Donald Rumsfeld, architect of the $6.5 trillion forever war, dies at 88
Donald H. Rumsfeld, Defense Secretary for President Gerald R. Ford and a key architect of the wars in Iraq and Afghanistan when he served in the same role under President George W. Bush, died on Tuesday. He was 88.
The cause of death was multiple myeloma, said a spokesman for the family.
The Middle East wars, America’s longest, came at a huge cost. The U.S. spent an estimated $6.5 trillion on the two invasions and occupations, losing nearly 7,000 U.S. service members in the process. Meanwhile, an estimated 800,000 died in Iraq and Afghanistan, mostly national police, military, civilians, and opposition fighters. The wars also unleashed unrest across the Middle East as the U.S. military fought the Taliban and the Saddam Hussein regime, and then later a number of insurgent groups.
The wars were launched following the 9-11 attacks in an effort to combat terror. The Afghanistan invasion started on October 7, 2001, less than a month after the attacks. It was followed by an invasion of Iraq in March 2003.
Rumsfeld, who served as defense secretary under Bush from 2001 to 2006, has long defended the wars, which has led to the U.S. military fighting for nearly 20 years thus far. He did so even after it became clear that the premise for invading Iraq– that its president, Saddam Hussein, had weapons of mass destruction– was false.
Rumsfeld used his 2006 farewell speech at the Pentagon to warn against withdrawing occupying troops. He said that it would show enemies that the U.S. lacked the will or resolve to finish its military mission. “It may well be comforting to some to consider graceful exits from the agonies and, indeed, the ugliness of combat. But the enemy thinks differently,” he said.
Later in his 2011 autobiography he wrote that his decision to invade Iraq “created a more stable and secure world,” despite the civil war and sectarian fighting that it spawned.
Rumsfeld was certainly not the only Bush administration official behind the Afghanistan and Iraq wars, but he made the crucial decision to continue it. In December of 2001, he denied a plea by the Taliban to broker a surrender. “I do not think there will be a negotiated end to the situation, that’s unacceptable to the United States,” he said at the time.
Rumsfeld was also essential in shaping a new type of military strategy that would subsequently be adopted over the next three administrations: The forever war that plays out in the background of American life, abroad, detached, and easy enough for citizens to ignore as spending and death counts continue to tick upwards.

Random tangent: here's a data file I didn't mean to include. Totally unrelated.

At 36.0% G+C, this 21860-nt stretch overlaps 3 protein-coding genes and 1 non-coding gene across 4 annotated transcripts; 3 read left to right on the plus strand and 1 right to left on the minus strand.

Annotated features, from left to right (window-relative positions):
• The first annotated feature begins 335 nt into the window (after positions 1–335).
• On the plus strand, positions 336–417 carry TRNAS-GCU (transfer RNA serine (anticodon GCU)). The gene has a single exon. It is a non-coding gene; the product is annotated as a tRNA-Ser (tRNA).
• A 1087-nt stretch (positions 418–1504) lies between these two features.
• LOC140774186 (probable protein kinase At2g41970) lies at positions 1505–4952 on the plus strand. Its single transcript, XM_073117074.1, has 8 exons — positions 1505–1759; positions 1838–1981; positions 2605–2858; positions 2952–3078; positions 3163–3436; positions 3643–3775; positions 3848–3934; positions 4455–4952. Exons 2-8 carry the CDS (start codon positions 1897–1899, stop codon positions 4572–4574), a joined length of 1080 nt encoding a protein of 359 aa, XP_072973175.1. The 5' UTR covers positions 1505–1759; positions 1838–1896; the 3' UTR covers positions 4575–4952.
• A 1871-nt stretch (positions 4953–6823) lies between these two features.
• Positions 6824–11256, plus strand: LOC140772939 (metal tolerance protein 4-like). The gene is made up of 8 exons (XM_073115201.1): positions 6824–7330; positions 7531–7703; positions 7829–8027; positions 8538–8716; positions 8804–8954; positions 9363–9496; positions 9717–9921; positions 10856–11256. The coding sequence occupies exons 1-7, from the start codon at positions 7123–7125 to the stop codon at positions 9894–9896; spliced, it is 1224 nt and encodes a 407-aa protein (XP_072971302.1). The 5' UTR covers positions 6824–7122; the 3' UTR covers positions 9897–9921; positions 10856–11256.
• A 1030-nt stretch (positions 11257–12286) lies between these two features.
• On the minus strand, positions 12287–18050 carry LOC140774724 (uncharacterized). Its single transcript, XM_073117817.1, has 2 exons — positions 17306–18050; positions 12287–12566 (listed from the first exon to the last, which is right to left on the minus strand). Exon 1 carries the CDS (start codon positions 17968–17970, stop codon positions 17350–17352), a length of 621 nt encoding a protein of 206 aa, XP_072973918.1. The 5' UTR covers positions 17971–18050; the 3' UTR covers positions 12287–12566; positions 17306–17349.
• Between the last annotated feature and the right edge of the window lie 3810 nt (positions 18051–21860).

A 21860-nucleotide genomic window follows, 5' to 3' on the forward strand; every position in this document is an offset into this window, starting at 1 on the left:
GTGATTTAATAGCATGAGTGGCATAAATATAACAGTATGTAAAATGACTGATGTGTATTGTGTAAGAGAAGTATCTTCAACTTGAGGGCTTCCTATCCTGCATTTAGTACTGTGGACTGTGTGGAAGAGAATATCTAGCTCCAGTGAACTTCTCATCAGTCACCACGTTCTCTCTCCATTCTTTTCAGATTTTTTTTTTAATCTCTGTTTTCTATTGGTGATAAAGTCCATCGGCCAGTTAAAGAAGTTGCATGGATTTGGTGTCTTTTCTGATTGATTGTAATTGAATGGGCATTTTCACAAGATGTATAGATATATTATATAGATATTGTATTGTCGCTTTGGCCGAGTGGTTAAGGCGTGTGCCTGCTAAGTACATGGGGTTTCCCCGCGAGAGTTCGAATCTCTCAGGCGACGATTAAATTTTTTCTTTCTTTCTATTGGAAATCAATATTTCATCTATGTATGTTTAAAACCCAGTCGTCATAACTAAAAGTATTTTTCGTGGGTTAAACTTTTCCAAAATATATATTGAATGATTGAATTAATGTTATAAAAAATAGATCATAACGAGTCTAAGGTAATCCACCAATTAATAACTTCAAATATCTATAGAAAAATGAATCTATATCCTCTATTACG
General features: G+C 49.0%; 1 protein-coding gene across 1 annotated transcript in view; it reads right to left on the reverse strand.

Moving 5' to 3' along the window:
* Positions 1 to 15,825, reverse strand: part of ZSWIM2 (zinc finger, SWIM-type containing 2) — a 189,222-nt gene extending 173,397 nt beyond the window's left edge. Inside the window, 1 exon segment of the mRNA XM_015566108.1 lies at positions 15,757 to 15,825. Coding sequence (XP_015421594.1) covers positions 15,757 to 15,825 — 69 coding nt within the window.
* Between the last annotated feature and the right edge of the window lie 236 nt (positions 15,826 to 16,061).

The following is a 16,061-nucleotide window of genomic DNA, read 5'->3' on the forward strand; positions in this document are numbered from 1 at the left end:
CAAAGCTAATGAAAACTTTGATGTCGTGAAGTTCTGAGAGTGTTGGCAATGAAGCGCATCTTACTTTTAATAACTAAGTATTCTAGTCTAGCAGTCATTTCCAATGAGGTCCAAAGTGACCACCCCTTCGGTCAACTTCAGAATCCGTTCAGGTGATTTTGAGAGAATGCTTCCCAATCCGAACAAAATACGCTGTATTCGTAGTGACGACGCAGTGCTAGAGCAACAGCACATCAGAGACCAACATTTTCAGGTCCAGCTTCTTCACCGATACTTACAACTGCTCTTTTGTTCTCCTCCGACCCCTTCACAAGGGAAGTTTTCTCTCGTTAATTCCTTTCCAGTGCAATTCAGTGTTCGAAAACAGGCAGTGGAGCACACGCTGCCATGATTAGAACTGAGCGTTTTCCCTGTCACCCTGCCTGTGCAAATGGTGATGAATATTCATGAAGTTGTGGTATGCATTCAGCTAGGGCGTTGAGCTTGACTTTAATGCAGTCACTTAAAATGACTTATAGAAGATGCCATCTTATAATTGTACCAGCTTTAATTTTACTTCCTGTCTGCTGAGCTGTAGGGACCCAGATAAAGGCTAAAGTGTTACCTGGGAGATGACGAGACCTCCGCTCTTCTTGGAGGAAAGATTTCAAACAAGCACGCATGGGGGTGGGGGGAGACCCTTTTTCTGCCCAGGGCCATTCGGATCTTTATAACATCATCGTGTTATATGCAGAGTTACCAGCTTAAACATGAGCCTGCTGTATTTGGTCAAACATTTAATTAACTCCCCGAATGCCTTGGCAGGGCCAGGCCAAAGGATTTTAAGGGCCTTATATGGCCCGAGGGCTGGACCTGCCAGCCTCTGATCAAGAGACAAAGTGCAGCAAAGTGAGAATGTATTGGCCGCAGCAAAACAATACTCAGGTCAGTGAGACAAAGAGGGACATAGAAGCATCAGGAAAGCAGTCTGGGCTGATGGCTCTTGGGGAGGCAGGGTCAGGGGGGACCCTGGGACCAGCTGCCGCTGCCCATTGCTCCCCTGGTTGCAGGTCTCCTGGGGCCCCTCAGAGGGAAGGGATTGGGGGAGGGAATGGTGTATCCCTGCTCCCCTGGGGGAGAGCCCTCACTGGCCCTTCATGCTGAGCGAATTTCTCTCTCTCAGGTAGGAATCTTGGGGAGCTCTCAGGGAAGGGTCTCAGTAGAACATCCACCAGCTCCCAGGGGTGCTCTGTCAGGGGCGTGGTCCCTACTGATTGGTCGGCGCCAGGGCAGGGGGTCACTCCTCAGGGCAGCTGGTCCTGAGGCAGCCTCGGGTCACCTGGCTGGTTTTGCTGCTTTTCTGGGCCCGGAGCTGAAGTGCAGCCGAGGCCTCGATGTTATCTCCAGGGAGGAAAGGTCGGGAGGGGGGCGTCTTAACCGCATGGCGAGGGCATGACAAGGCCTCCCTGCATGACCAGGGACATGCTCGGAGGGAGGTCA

Instead of publicizing death counts (which Rumsfeld found caused outrage in Vietnam while he was working for the Ford administration as Chief of Staff and later Defense Secretary from 1975 to 1977) he decided against compiling or releasing body counts. He assured the public that he had concrete evidence to support his decisions to invade, when he often didn’t. When pressed, he shrugged off significant events as though they weren’t. After U.S. troops captured Baghdad, he responded to widespread looting with a simple, “stuff happens.”
Rumsfeld was also implicated in the creation of secretive detention facilities like Guantanamo Bay which he claimed was full of “committed terrorists,” but also held prisoners for whom there was little concrete evidence of terrorist links. The prison camp, he said, should interrogate detainees with “the use of scenarios designed to convince the detainee that death or severely painful consequences are imminent for him and/or his family.”
Rumsfeld did offer to resign after the revelations of torture and prison abuse at Abu Ghraib in 2004, “These events occurred on my watch as secretary of defense,” Rumsfeld said. “I am accountable for them.” Bush declined his offer to resign, opting to keep him on until the mid-term elections of 2006 after it became clear that the wars were not going well.
Rumsfeld’s impact on U.S. foreign policy will be deeply felt for decades to come and will forever alter the path of this country.
Henry Kissinger, perhaps the nearest contemporary figure to Rumsfeld and longtime White House rival, once clocked Rumsfeld as the most ruthless man he knew. Rumsfeld, he said, was a “skilled full-time politician-bureaucrat in whom ambition, ability and substance fuse seamlessly.”
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